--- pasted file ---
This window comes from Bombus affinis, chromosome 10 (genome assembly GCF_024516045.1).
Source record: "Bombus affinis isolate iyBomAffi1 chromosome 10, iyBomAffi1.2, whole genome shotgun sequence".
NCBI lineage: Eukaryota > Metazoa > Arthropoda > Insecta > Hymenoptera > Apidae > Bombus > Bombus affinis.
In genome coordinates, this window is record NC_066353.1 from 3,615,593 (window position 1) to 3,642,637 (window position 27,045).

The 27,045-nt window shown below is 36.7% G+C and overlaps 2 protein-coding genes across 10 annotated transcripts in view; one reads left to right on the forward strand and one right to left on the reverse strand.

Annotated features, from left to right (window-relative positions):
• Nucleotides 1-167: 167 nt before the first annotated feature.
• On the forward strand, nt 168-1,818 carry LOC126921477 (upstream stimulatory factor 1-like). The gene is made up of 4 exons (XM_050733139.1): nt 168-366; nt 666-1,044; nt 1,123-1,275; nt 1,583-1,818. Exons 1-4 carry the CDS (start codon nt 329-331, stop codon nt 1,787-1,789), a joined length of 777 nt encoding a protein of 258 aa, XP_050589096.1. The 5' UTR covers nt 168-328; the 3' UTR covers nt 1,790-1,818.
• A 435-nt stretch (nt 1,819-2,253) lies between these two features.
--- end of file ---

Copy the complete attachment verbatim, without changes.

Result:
This window comes from Bombus affinis, chromosome 10 (genome assembly GCF_024516045.1).
Source record: "Bombus affinis isolate iyBomAffi1 chromosome 10, iyBomAffi1.2, whole genome shotgun sequence".
NCBI lineage: Eukaryota > Metazoa > Arthropoda > Insecta > Hymenoptera > Apidae > Bombus > Bombus affinis.
In genome coordinates, this window is record NC_066353.1 from 3,615,593 (window position 1) to 3,642,637 (window position 27,045).

The 27,045-nt window shown below is 36.7% G+C and overlaps 2 protein-coding genes across 10 annotated transcripts in view; one reads left to right on the forward strand and one right to left on the reverse strand.

Annotated features, from left to right (window-relative positions):
• Nucleotides 1-167: 167 nt before the first annotated feature.
• On the forward strand, nt 168-1,818 carry LOC126921477 (upstream stimulatory factor 1-like). The gene is made up of 4 exons (XM_050733139.1): nt 168-366; nt 666-1,044; nt 1,123-1,275; nt 1,583-1,818. Exons 1-4 carry the CDS (start codon nt 329-331, stop codon nt 1,787-1,789), a joined length of 777 nt encoding a protein of 258 aa, XP_050589096.1. The 5' UTR covers nt 168-328; the 3' UTR covers nt 1,790-1,818.
• A 435-nt stretch (nt 1,819-2,253) lies between these two features.